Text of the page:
Three factors made homelessness a more visible feature of British society and culture in the 1990s. First, as a result of economic recession, family breakdown and poverty, increasing numbers of young people were found living on the streets of major cities for the first time. Second, under the Conservatives’ ‘Care in the Community’ programme, people released from mental institutions ended up on the streets. Third, John Bird founded the magazine The Big Issue (based on a similar idea in New York), which is sold by homeless people who keep 60 percent of the proceeds. This brought homelessness into national focus. The Labour Party set up a Social Exclusion Unit, and in 1998 proposed that homeless people should be forced to accept places in hostels.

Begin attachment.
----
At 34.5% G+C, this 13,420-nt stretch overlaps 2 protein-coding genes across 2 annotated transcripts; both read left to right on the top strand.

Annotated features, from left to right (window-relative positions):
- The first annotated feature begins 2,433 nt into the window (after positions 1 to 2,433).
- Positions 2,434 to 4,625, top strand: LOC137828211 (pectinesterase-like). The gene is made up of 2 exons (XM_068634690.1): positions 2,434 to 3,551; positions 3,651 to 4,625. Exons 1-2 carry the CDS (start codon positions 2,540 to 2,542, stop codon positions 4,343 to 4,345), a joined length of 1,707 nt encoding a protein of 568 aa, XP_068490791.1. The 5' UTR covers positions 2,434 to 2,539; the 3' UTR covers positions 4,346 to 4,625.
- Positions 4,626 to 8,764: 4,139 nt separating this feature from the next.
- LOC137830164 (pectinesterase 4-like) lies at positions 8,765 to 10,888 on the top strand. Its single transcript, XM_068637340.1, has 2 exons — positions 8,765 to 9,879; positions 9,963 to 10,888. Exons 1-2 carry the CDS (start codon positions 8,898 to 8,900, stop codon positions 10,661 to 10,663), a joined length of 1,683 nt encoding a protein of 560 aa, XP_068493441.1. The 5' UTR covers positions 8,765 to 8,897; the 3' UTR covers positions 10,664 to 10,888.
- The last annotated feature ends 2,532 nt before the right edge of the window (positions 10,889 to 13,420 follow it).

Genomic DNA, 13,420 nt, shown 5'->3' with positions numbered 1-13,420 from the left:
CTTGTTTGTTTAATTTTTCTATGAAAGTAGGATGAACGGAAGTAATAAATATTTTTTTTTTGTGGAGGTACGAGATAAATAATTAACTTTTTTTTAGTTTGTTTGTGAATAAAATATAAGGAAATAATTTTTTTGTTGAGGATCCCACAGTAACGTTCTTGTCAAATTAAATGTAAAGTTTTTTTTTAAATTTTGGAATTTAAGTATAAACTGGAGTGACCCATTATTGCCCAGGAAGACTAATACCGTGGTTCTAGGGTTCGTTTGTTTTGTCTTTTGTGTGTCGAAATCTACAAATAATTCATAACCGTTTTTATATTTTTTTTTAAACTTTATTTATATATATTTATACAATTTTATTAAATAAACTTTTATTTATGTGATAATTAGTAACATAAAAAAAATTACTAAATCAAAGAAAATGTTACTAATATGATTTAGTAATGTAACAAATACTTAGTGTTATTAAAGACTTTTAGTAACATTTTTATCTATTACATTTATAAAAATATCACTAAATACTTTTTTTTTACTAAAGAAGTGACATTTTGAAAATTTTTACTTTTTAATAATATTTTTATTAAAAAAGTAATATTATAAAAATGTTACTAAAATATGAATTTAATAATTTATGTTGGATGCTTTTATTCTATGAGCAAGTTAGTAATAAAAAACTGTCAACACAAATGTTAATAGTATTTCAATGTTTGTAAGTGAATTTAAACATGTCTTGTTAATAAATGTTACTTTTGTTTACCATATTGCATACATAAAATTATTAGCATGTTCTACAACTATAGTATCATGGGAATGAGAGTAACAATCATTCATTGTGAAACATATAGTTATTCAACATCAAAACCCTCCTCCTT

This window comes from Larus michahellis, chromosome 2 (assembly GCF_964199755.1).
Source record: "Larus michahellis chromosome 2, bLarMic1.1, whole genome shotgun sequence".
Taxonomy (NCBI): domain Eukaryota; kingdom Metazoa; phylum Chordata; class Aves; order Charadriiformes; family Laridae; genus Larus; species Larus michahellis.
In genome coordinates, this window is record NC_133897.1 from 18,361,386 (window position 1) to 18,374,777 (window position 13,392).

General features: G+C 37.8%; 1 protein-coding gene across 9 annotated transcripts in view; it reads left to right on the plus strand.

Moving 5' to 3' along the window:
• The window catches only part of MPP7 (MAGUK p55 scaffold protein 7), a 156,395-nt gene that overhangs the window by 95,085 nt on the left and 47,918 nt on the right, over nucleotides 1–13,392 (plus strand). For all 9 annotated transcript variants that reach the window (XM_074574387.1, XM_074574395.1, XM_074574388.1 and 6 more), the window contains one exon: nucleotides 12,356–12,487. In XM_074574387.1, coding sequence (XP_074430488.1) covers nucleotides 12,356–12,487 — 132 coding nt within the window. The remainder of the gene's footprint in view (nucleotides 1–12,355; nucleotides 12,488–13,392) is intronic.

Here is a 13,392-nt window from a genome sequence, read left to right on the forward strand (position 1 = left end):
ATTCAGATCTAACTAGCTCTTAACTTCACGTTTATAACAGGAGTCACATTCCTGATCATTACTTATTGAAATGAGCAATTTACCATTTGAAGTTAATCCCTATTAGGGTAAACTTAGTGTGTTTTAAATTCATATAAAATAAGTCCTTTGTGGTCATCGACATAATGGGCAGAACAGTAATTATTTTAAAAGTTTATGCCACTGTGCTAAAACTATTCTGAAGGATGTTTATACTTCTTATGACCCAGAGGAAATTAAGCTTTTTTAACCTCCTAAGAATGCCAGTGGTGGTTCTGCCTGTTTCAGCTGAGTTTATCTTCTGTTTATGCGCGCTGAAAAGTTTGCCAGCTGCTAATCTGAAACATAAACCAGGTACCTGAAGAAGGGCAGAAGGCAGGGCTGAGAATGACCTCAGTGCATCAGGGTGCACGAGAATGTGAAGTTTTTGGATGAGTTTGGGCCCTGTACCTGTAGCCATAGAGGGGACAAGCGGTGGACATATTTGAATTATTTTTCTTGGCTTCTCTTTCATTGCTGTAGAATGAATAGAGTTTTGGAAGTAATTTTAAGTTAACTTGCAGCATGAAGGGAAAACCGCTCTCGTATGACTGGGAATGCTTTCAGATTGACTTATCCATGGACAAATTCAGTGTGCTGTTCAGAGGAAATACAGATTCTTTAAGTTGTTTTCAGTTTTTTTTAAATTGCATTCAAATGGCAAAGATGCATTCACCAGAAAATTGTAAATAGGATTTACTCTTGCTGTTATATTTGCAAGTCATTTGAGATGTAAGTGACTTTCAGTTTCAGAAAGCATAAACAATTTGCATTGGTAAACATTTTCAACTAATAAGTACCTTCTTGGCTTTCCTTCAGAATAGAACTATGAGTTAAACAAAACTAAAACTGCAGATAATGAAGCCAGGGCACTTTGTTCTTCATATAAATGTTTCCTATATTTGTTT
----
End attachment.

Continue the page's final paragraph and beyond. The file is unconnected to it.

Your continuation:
See also: poverty, families and

Encyclopedia of contemporary British culture . . 2014.

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